While scientists keep trying to discover whether or not life had aqueous beginnings, I'd like to propose a toast to the remarkable bond that we humans have with the beach in general. Every summer, people leave their week-lives behind and escape to the shores of the world. They pack up their cars and hit the road with one goal in mind: to reach water."The Beachcomber" is a vanilla bean sandy mess of cupcake with vanilla frosting, cookie crumble and a gummy critter atop. It's reminiscent of the sand pails we had as children, and the shark teeth we scoured the beaches for, only to find hours later that they were sold for half a dollar each at the town's general store. It's the warm skinned post-sun feeling of drinking a Dark and Stormy as the sun goes down. It's the fires on the beach, and the broadest display of stars that litter the sky overhead, with the Ursa Major begging to be identified in her clear glory. So what is it inside us that so instinctively yearns for the roaring waves and the wild beach roses? Maybe it's the infinite awe of looking out and seeing nothing but sky and water that draws us in. Maybe it reminds us of where we came from, nine blissful months of floating before our feet hit the ground.
Or maybe we do come from the water somehow. By watching the tide ebb in and seep out, we can understand how truly spontaneous, how changeable and how fragile life really is... and how little we actually do know about it.
A successful summer sweet is not always easy to make. More often than not, dessert is passed up when it's too hot out. But no drink, meal, or party is truly complete without a little indulgence. Some observations on achieving warm weather perfection: -Must be light, airy, and ultimately intend to refresh. -Must travel easily. -Must be relatively simple, to make and consume. -Must be able to survive heat (to some extent...or in my opinion, until viewed in its glory by those devouring it at a later hour). -Must pair well with beverage (bonus points for summer beer, champagne or cocktail). Increased success rate if it appeals to party more after several said beverages. -Must be consumed in good company: tunes, location, friends. No dessert fares well in summer if eaten alone.
-Must look good at sunset...well that shouldn't be hard.
I spent a mid-June week in Truro, MA, the second to last town on the Atlantic-reaching tip of Cape Cod. It's not an area for nightlife or shopping, but a place of reflection and appreciation.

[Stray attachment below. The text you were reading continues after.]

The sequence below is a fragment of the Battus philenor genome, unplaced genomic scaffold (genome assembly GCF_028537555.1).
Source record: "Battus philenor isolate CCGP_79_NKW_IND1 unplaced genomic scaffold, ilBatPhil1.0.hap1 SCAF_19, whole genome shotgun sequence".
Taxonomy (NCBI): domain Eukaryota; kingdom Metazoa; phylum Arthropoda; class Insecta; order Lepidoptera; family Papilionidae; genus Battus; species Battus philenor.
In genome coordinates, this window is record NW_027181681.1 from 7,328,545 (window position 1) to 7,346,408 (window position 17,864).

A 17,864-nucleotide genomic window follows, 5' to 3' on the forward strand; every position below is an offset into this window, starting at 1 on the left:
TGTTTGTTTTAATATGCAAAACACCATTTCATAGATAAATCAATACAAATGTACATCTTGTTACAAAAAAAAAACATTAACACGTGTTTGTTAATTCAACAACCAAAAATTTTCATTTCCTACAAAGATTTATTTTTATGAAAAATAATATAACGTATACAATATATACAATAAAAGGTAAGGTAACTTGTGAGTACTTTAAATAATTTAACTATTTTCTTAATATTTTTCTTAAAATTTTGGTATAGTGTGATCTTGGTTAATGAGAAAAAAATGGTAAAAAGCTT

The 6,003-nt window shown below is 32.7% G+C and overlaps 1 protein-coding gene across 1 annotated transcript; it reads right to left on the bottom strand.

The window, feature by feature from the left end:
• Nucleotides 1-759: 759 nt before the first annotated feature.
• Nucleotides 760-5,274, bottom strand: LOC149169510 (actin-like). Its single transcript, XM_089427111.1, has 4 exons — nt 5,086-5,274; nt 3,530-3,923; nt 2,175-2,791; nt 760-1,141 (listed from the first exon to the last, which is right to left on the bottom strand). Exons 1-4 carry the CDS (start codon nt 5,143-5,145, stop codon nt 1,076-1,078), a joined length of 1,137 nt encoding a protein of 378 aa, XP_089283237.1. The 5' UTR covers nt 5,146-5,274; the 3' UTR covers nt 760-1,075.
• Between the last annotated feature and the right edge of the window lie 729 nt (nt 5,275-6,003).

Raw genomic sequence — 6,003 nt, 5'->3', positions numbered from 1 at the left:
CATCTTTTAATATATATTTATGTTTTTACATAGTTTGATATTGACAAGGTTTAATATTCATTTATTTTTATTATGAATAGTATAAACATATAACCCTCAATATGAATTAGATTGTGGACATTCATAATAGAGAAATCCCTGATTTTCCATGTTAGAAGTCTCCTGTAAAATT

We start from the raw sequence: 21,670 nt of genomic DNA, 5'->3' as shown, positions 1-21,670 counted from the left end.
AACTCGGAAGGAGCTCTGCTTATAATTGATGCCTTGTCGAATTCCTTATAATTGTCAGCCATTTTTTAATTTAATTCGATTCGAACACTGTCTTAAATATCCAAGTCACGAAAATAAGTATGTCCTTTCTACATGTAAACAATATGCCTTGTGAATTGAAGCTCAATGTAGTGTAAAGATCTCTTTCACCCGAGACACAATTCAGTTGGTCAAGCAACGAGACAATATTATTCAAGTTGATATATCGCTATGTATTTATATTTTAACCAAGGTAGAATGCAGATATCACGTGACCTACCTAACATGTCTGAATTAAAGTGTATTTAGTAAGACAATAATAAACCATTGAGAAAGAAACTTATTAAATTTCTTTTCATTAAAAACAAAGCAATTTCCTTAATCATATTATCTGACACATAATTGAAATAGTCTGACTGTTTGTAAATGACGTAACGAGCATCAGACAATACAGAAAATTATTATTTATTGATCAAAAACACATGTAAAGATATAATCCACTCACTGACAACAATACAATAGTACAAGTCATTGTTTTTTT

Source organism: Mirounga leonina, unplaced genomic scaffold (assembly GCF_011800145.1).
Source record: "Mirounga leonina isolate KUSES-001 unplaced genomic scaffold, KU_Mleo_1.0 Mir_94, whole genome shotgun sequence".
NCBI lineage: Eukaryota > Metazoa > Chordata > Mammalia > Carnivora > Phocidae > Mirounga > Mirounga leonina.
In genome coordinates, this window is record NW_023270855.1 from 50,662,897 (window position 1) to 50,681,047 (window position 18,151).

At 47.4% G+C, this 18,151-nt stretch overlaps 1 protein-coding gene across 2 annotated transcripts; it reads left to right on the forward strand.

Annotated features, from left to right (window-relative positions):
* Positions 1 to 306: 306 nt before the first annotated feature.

Mary Oliver, a Pulitzer Prize winning poet, has lived among the ponds of Provincelands at this far point of the world for decades, and is an example of how the beautiful remoteness and nearly untouched natural state can truly inspire. "The Blackwater Turtle" is a chocolate cupcake with a chocolate glaze and a ground pecan shell. It is then topped with sweet caramel buttercream and crowned by a chocolate dipped pecan.
Oliver's famous poem "In Blackwater Woods" describes the perspective being in this place can bring if you allow your senses to take over and just exist in the moment. She writes:
"To live in this world you must be able to do three things: to love what is mortal; to hold it against your bones knowing your own life depends on it; and, when the time comes to let it go, to let it go."
A package arrived at the beginning of the week with a card bearing something wonderful and moving from Marc Chagall. He said "If I create from the heart, nearly everything works; if from the head, almost nothing." Oh how this resonates, whether it be baking, in love, and in life. "The Glittering Bee" is a burnt butter cupcake iced in brown sugar frosting and topped with a honey-orange blossom buttercream. It is crowned with a honeybee embossed fondant disk, and glitters as all that is good with sparkling crystal sugars. Students of bee behavior know that each member of the hive has a role, and goes through their life as destined by the motions they were predisposed to go through, almost as if they live always as determined by fate.As humans, our minds keep us in check, giving all sorts of rationale and weighing consequences. It pushes us to experience all sorts of emotions, but can also prevent us from experiencing them fully.
So what happens when life gets too... well.. "lifey"? Maybe in these cases we should to take cue from our destiny-loving arthropod friends and feel our way through it. We might just find that by doing so, everything works out somehow.